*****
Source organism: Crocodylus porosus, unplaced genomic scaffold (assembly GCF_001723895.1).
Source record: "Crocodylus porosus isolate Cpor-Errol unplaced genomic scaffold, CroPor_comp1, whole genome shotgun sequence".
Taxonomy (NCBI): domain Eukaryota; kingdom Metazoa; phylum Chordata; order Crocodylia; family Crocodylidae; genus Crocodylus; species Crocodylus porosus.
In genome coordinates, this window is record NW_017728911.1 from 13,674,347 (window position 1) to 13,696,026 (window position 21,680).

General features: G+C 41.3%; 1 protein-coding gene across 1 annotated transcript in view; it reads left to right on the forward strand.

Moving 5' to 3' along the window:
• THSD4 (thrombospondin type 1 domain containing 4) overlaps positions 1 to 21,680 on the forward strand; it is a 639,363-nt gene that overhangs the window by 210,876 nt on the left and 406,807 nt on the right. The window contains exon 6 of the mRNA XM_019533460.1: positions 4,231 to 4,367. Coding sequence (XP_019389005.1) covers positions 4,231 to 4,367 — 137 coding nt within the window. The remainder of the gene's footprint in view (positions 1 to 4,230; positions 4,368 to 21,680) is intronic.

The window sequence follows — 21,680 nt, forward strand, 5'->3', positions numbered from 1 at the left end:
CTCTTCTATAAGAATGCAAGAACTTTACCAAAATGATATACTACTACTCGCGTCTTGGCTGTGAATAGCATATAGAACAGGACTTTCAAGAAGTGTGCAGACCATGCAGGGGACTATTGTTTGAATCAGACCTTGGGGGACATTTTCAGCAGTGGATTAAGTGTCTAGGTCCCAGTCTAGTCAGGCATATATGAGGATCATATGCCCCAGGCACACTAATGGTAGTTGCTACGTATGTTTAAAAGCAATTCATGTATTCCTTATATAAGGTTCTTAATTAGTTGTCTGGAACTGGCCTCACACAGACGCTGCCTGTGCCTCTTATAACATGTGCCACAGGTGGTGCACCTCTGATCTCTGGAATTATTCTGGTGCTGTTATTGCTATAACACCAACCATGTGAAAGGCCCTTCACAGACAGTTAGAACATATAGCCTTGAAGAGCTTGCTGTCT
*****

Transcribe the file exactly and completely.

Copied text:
Source organism: Crocodylus porosus, unplaced genomic scaffold (assembly GCF_001723895.1).
Source record: "Crocodylus porosus isolate Cpor-Errol unplaced genomic scaffold, CroPor_comp1, whole genome shotgun sequence".
Taxonomy (NCBI): domain Eukaryota; kingdom Metazoa; phylum Chordata; order Crocodylia; family Crocodylidae; genus Crocodylus; species Crocodylus porosus.
In genome coordinates, this window is record NW_017728911.1 from 13,674,347 (window position 1) to 13,696,026 (window position 21,680).

General features: G+C 41.3%; 1 protein-coding gene across 1 annotated transcript in view; it reads left to right on the forward strand.

Moving 5' to 3' along the window:
• THSD4 (thrombospondin type 1 domain containing 4) overlaps positions 1 to 21,680 on the forward strand; it is a 639,363-nt gene that overhangs the window by 210,876 nt on the left and 406,807 nt on the right. The window contains exon 6 of the mRNA XM_019533460.1: positions 4,231 to 4,367. Coding sequence (XP_019389005.1) covers positions 4,231 to 4,367 — 137 coding nt within the window. The remainder of the gene's footprint in view (positions 1 to 4,230; positions 4,368 to 21,680) is intronic.

The window sequence follows — 21,680 nt, forward strand, 5'->3', positions numbered from 1 at the left end:
CTCTTCTATAAGAATGCAAGAACTTTACCAAAATGATATACTACTACTCGCGTCTTGGCTGTGAATAGCATATAGAACAGGACTTTCAAGAAGTGTGCAGACCATGCAGGGGACTATTGTTTGAATCAGACCTTGGGGGACATTTTCAGCAGTGGATTAAGTGTCTAGGTCCCAGTCTAGTCAGGCATATATGAGGATCATATGCCCCAGGCACACTAATGGTAGTTGCTACGTATGTTTAAAAGCAATTCATGTATTCCTTATATAAGGTTCTTAATTAGTTGTCTGGAACTGGCCTCACACAGACGCTGCCTGTGCCTCTTATAACATGTGCCACAGGTGGTGCACCTCTGATCTCTGGAATTATTCTGGTGCTGTTATTGCTATAACACCAACCATGTGAAAGGCCCTTCACAGACAGTTAGAACATATAGCCTTGAAGAGCTTGCTGTCT